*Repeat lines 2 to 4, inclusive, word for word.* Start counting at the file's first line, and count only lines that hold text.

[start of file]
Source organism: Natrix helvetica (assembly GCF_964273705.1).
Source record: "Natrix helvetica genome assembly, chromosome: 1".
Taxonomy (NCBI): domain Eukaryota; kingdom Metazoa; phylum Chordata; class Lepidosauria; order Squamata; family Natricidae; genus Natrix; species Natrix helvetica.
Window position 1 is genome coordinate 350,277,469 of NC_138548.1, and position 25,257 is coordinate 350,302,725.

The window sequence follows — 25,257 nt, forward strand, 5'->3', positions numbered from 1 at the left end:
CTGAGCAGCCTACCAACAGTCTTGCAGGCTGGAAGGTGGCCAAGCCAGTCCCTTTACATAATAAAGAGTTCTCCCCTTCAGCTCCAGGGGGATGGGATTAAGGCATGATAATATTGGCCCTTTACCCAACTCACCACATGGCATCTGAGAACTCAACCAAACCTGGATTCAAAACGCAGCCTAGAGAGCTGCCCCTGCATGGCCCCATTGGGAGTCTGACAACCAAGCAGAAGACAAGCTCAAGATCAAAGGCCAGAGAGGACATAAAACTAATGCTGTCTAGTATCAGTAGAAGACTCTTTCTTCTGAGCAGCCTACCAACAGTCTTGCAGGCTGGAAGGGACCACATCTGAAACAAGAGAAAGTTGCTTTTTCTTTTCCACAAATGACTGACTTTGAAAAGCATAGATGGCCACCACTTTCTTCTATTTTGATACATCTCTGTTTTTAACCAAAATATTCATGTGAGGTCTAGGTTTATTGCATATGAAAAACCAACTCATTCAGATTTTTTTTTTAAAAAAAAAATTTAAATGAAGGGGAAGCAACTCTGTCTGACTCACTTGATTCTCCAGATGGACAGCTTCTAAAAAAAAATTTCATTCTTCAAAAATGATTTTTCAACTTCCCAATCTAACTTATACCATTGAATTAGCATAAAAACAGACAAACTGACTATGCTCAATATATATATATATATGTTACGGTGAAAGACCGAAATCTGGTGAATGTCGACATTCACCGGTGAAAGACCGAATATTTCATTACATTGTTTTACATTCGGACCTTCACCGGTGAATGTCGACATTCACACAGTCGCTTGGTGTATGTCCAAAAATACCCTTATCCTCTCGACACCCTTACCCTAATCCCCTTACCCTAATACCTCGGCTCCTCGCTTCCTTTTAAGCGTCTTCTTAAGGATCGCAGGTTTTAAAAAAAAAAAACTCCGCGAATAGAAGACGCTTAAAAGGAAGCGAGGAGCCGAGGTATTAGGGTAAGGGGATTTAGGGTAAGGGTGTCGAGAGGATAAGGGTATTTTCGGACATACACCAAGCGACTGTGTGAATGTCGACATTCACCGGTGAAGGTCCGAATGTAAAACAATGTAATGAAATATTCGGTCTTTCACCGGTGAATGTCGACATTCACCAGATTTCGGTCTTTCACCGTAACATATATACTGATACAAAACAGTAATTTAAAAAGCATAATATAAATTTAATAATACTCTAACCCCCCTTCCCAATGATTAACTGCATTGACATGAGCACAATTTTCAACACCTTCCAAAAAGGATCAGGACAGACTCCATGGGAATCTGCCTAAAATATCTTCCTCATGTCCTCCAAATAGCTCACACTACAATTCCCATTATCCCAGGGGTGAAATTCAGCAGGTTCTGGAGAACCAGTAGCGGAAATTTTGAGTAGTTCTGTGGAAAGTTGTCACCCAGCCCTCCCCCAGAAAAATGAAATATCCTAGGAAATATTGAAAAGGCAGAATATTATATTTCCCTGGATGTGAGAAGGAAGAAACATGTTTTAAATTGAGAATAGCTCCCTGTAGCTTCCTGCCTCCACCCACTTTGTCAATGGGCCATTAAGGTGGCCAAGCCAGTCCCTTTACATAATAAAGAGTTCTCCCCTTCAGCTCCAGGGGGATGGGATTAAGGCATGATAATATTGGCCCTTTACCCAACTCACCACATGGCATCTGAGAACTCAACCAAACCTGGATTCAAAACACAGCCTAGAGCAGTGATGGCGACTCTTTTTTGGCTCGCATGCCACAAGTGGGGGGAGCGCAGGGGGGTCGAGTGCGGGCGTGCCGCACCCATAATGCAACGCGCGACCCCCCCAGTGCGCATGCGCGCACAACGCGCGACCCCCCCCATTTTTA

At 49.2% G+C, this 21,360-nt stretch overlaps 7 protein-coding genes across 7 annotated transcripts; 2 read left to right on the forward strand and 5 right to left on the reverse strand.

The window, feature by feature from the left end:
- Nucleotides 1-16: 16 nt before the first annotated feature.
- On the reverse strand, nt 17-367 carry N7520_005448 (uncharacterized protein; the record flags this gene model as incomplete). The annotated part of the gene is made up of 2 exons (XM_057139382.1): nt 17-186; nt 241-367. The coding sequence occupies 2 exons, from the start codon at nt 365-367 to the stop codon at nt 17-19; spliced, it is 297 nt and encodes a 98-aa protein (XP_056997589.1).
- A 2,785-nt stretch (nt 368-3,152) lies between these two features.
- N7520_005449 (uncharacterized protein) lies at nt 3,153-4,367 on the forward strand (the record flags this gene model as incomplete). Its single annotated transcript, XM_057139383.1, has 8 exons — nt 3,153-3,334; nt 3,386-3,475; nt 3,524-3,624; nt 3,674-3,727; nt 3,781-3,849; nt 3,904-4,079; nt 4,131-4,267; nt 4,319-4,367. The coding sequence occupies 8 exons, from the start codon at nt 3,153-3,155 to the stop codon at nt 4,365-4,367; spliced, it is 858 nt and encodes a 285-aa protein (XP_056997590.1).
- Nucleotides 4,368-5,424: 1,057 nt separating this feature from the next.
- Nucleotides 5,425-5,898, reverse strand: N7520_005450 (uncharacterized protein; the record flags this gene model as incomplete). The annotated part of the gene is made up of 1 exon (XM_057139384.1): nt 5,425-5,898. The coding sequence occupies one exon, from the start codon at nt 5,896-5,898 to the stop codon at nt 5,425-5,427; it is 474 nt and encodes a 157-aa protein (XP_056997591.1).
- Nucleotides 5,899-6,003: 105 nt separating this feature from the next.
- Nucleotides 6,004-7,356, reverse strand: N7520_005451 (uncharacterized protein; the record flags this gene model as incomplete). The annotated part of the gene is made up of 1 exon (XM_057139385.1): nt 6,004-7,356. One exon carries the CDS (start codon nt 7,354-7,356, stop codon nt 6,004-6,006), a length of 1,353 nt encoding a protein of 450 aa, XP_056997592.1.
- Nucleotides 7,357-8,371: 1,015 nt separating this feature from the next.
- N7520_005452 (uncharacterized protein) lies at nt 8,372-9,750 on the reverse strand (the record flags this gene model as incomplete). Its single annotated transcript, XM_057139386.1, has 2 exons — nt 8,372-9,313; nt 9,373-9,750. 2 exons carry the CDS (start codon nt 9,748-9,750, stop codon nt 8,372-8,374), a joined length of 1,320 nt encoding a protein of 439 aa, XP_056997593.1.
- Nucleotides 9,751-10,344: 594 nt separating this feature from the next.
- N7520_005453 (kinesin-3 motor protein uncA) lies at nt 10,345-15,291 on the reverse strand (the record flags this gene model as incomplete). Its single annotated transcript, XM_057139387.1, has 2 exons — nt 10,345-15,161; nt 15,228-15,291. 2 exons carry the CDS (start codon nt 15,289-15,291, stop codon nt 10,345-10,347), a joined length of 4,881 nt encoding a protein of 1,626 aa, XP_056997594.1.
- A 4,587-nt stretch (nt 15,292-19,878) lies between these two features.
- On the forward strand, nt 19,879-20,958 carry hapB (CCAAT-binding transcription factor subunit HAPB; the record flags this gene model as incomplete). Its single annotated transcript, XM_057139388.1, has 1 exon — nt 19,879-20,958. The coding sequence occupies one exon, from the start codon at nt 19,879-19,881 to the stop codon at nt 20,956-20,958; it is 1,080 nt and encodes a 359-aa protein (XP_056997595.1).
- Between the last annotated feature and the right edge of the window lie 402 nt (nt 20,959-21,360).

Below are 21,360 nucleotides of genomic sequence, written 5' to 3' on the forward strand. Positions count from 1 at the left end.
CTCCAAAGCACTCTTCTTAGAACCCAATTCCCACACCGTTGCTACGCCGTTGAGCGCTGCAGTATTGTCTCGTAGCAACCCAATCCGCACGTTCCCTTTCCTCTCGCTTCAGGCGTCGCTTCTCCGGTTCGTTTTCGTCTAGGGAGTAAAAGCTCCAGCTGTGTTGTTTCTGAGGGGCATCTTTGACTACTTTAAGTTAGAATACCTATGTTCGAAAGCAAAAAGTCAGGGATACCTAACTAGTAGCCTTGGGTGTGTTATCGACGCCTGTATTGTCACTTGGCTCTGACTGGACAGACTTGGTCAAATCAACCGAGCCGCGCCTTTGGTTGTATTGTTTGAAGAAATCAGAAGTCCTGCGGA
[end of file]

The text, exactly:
Source record: "Natrix helvetica genome assembly, chromosome: 1".
Taxonomy (NCBI): domain Eukaryota; kingdom Metazoa; phylum Chordata; class Lepidosauria; order Squamata; family Natricidae; genus Natrix; species Natrix helvetica.
Window position 1 is genome coordinate 350,277,469 of NC_138548.1, and position 25,257 is coordinate 350,302,725.